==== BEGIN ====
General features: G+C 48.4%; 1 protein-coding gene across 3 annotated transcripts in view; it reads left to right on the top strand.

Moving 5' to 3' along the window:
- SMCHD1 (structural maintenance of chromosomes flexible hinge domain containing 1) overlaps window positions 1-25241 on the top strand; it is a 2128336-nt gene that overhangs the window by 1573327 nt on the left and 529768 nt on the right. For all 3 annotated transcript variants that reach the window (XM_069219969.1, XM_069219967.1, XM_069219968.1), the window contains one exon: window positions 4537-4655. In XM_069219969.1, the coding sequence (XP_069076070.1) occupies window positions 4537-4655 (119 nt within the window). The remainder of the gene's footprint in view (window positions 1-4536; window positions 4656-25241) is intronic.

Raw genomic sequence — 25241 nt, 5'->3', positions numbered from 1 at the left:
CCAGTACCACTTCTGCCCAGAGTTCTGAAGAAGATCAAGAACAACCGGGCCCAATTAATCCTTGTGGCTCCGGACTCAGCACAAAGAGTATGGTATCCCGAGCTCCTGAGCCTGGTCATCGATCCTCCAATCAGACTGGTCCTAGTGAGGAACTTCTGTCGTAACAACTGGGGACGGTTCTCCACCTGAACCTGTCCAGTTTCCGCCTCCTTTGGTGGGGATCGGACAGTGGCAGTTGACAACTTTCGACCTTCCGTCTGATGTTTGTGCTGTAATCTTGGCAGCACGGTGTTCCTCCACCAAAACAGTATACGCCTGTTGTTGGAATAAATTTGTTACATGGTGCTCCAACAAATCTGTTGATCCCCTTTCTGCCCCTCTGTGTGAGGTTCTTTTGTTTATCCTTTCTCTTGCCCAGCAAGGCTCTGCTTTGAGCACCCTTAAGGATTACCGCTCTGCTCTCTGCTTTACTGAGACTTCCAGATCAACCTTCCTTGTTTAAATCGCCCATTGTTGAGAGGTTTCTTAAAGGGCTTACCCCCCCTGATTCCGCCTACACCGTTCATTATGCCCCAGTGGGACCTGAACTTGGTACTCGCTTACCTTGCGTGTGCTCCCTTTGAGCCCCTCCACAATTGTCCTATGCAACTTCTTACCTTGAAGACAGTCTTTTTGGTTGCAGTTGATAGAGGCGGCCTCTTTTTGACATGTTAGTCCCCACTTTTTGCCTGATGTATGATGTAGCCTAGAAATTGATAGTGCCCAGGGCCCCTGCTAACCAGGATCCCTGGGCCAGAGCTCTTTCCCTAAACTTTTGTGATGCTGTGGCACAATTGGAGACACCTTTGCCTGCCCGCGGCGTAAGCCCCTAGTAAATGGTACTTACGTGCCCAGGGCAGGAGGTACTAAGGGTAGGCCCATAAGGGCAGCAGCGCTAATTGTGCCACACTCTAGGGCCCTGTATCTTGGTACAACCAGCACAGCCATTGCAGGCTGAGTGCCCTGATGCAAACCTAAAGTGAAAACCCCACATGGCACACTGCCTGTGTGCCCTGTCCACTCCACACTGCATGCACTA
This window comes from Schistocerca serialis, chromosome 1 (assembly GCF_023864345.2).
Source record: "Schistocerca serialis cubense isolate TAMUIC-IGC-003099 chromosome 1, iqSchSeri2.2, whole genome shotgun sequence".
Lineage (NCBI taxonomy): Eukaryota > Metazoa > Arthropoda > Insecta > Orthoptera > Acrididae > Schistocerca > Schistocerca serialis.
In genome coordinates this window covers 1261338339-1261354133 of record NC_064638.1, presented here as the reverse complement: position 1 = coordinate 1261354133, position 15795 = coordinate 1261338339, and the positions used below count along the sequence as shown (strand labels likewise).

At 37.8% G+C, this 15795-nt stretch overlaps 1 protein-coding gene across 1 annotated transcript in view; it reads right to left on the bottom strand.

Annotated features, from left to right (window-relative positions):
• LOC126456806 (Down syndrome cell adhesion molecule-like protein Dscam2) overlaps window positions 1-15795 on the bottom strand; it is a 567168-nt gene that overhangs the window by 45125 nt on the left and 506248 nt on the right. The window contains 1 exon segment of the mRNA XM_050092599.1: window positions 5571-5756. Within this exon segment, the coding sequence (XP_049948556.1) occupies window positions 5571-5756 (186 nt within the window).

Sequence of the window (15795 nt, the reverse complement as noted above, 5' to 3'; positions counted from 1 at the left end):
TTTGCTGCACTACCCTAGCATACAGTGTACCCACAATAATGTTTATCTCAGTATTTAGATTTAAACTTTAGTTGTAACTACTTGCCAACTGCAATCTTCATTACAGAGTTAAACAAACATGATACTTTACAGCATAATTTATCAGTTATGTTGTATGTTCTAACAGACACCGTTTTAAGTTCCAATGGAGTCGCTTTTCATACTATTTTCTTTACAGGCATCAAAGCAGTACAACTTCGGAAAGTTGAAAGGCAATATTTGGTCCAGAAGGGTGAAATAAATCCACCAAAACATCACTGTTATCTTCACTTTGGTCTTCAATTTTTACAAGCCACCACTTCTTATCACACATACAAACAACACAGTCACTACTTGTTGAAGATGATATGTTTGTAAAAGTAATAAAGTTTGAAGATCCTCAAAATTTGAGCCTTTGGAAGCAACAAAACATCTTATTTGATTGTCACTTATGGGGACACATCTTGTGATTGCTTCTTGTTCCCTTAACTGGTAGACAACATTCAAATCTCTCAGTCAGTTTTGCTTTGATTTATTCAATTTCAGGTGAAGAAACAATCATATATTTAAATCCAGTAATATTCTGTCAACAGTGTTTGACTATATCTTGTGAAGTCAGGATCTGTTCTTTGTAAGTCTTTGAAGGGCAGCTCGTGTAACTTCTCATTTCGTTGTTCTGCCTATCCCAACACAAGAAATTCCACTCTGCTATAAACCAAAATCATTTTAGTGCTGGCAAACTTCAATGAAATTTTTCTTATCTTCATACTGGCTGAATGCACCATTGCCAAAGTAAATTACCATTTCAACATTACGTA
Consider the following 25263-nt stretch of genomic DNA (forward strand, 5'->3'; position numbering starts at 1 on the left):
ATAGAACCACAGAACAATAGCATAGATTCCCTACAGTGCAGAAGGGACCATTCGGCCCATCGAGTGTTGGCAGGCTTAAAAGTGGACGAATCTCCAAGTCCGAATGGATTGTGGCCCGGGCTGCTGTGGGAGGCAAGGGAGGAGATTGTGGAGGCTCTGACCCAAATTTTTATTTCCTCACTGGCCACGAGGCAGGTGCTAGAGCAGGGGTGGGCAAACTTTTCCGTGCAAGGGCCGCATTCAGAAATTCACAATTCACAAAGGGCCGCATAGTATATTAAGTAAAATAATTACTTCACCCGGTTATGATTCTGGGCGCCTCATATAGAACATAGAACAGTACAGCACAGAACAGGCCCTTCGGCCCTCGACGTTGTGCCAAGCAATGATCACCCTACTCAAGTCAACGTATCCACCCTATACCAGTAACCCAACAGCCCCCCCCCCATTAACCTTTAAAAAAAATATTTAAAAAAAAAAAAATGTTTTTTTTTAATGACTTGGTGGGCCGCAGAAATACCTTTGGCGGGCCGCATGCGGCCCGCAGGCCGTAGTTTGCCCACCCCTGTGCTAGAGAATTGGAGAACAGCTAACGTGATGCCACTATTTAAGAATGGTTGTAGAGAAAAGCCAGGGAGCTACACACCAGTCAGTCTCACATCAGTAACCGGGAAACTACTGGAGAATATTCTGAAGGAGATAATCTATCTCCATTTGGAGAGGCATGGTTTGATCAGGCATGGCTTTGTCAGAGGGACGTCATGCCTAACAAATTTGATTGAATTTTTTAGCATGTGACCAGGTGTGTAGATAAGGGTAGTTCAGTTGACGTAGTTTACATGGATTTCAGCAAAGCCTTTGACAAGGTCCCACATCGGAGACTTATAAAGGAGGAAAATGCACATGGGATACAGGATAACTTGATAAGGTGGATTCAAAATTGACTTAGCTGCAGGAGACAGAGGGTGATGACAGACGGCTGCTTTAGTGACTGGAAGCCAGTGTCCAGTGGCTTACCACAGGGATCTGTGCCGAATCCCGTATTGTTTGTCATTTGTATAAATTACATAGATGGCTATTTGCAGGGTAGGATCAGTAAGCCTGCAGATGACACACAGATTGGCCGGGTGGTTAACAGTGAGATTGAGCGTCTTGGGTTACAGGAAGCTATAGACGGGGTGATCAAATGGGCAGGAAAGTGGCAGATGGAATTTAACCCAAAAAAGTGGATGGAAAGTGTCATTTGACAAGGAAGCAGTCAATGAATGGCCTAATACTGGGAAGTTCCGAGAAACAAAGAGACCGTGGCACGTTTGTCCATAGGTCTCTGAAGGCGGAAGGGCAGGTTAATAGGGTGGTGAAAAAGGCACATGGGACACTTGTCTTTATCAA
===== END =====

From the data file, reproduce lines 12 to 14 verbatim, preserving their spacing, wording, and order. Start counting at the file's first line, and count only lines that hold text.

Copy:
• LOC126456806 (Down syndrome cell adhesion molecule-like protein Dscam2) overlaps window positions 1-15795 on the bottom strand; it is a 567168-nt gene that overhangs the window by 45125 nt on the left and 506248 nt on the right. The window contains 1 exon segment of the mRNA XM_050092599.1: window positions 5571-5756. Within this exon segment, the coding sequence (XP_049948556.1) occupies window positions 5571-5756 (186 nt within the window).

Sequence of the window (15795 nt, the reverse complement as noted above, 5' to 3'; positions counted from 1 at the left end):
TTTGCTGCACTACCCTAGCATACAGTGTACCCACAATAATGTTTATCTCAGTATTTAGATTTAAACTTTAGTTGTAACTACTTGCCAACTGCAATCTTCATTACAGAGTTAAACAAACATGATACTTTACAGCATAATTTATCAGTTATGTTGTATGTTCTAACAGACACCGTTTTAAGTTCCAATGGAGTCGCTTTTCATACTATTTTCTTTACAGGCATCAAAGCAGTACAACTTCGGAAAGTTGAAAGGCAATATTTGGTCCAGAAGGGTGAAATAAATCCACCAAAACATCACTGTTATCTTCACTTTGGTCTTCAATTTTTACAAGCCACCACTTCTTATCACACATACAAACAACACAGTCACTACTTGTTGAAGATGATATGTTTGTAAAAGTAATAAAGTTTGAAGATCCTCAAAATTTGAGCCTTTGGAAGCAACAAAACATCTTATTTGATTGTCACTTATGGGGACACATCTTGTGATTGCTTCTTGTTCCCTTAACTGGTAGACAACATTCAAATCTCTCAGTCAGTTTTGCTTTGATTTATTCAATTTCAGGTGAAGAAACAATCATATATTTAAATCCAGTAATATTCTGTCAACAGTGTTTGACTATATCTTGTGAAGTCAGGATCTGTTCTTTGTAAGTCTTTGAAGGGCAGCTCGTGTAACTTCTCATTTCGTTGTTCTGCCTATCCCAACACAAGAAATTCCACTCTGCTATAAACCAAAATCATTTTAGTGCTGGCAAACTTCAATGAAATTTTTCTTATCTTCATACTGGCTGAATGCACCATTGCCAAAGTAAATTACCATTTCAACATTACGTA